This week Sudan agreed to a hybrid AU-UN force of 19,000 troops, however details over control has continued to be an issue of debate. Currently the plan is for the UN to have overall control of the mission with the AU having responsibility for the day-to-day responsibilities. Similar agreements in the past have failed due to Khartoum’s opposition. Both the US and UK have warned that if Sudan continues to resist peacekeepers, sanctions will be imposed.
UN Security Council envoys are due to hold talks with Sudanese President Omar al-Bashir on deployment soon. Western diplomats are looking for an exact timetable for deployment of peacekeeping force. A Sudanese diplomat stated that troops could be in Darfur by October, depending on the time it takes the two organizations to get troops and funds.
Meanwhile, British aid agency Oxfam has stated that they are leaving Darfur due to safety concerns for its workers. Three aid agencies based in Geneva were attacked by a rebel group in December. One aid worker was beaten, another was raped, and several were subjected to mock executions. Oxfam has stated they are withdrawing due to a lack of prosecution for the crime and a lack of assurances that such an attack would not happen again. Oxfam has been supplying water, sanitation and healthcare to 130,000 people in refugee camps outside Gereida town.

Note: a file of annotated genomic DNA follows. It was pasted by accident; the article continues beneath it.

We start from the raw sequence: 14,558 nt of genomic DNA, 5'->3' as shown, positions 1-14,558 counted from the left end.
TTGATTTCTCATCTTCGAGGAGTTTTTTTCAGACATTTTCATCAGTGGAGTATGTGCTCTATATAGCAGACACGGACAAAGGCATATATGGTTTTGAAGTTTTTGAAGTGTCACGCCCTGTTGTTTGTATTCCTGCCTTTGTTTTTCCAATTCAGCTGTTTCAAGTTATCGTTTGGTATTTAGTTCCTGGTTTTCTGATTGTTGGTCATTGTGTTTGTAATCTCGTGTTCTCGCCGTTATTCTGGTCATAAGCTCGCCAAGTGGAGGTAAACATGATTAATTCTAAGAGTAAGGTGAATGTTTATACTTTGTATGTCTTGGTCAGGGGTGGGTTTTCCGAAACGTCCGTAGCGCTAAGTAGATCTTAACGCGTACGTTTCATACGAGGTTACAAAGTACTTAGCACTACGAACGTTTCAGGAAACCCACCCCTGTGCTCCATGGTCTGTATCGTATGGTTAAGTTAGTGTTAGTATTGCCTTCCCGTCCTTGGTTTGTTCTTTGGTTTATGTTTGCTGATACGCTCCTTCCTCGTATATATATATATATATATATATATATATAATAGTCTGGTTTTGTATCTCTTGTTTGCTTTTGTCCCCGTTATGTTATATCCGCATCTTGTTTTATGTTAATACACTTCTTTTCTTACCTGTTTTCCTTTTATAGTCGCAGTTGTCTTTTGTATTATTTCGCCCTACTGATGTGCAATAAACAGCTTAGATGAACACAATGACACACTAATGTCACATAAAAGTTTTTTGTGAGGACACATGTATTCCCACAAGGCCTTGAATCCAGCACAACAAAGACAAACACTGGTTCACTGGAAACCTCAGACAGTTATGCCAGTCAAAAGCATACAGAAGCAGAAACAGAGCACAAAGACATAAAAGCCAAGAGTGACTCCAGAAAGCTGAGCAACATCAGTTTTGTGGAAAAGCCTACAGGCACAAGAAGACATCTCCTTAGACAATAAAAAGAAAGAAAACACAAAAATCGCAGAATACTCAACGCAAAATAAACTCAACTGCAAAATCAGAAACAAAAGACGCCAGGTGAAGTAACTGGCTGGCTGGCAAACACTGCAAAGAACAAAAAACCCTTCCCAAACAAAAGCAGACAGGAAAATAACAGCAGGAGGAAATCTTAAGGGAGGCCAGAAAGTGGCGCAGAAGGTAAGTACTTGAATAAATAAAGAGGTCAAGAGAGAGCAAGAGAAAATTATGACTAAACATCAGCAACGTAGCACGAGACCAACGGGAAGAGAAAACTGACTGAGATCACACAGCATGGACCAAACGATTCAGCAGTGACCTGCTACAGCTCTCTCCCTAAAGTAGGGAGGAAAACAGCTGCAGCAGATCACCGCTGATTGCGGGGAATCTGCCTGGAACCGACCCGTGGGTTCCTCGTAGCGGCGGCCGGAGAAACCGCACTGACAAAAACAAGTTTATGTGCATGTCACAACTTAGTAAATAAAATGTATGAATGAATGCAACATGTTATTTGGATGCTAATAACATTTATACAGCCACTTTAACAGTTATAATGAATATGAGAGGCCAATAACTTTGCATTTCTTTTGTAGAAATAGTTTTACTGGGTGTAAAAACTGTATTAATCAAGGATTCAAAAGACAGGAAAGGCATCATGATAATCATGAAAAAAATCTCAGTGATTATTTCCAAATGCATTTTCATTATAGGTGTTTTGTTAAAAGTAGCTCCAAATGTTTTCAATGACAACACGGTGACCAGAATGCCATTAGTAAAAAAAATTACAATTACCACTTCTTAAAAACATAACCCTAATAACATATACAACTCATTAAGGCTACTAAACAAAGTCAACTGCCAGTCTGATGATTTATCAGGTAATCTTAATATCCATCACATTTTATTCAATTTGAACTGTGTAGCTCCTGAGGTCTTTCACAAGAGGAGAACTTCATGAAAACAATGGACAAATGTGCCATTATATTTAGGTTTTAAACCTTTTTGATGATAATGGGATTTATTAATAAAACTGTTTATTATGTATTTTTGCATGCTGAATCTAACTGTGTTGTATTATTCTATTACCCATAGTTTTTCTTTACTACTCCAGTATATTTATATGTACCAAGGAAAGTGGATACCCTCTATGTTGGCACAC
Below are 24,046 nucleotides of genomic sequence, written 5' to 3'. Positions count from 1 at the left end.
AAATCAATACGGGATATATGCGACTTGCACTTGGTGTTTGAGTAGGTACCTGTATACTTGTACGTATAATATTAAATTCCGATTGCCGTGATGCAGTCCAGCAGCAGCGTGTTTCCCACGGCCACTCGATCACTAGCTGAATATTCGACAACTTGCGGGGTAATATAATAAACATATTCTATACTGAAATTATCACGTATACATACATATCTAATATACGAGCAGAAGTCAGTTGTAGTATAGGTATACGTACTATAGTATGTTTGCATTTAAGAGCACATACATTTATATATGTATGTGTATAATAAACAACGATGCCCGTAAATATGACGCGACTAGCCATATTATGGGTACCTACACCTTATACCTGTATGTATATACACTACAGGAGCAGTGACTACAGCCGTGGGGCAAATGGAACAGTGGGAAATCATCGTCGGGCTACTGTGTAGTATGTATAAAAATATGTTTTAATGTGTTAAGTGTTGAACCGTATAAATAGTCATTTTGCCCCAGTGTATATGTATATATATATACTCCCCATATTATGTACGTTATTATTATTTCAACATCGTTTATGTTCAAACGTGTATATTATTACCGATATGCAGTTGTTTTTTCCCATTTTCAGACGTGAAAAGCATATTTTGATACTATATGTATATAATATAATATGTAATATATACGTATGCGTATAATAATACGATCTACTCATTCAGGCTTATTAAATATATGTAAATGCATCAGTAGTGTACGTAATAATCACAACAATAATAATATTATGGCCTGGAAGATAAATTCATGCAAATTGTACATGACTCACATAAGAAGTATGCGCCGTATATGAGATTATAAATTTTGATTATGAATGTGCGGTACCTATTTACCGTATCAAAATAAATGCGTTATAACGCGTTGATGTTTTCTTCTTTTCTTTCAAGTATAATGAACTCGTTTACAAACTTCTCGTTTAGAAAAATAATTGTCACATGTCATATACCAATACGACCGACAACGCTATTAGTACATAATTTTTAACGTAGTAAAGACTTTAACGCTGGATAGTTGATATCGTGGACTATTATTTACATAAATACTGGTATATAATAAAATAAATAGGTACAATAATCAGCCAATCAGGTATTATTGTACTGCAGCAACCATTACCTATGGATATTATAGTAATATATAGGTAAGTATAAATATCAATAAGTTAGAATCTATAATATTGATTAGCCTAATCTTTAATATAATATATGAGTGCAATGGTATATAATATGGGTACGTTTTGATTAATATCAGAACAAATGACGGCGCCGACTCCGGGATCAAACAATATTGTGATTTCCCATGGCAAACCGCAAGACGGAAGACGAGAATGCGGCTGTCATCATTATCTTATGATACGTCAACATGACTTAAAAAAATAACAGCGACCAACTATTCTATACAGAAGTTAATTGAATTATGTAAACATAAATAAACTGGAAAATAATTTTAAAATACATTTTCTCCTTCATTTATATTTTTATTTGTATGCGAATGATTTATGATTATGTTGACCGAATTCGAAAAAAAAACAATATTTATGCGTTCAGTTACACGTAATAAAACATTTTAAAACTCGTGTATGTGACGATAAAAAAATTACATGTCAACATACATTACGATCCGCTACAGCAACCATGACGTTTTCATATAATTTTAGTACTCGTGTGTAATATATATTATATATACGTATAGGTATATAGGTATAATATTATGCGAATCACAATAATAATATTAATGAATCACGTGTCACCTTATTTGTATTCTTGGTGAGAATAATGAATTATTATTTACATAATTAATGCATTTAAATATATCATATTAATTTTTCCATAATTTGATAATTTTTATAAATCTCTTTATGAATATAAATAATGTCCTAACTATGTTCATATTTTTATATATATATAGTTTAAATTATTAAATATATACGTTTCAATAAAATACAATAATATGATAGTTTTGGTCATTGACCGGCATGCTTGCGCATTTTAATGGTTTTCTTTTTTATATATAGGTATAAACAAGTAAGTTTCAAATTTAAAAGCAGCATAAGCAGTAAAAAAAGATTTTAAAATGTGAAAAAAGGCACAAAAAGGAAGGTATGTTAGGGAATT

Violence in Darfur has killed more than 200,000 people and turned 2.5 million people into refugees. Much of the violence has been the cause of clashes between government-sponsored Janjaweed militias and Darfur rebel groups.
For more information, please see:
BBC – UN Talks Darfur detail with Sudan – 18 June 2007
Kenya Broadcasting Corporation – UN, Sudan to discuss Darfur plan – 17 June 2007
Sudan Tribune – Hybrid peacekeeping force could be in Darfur by October – 13 June 2007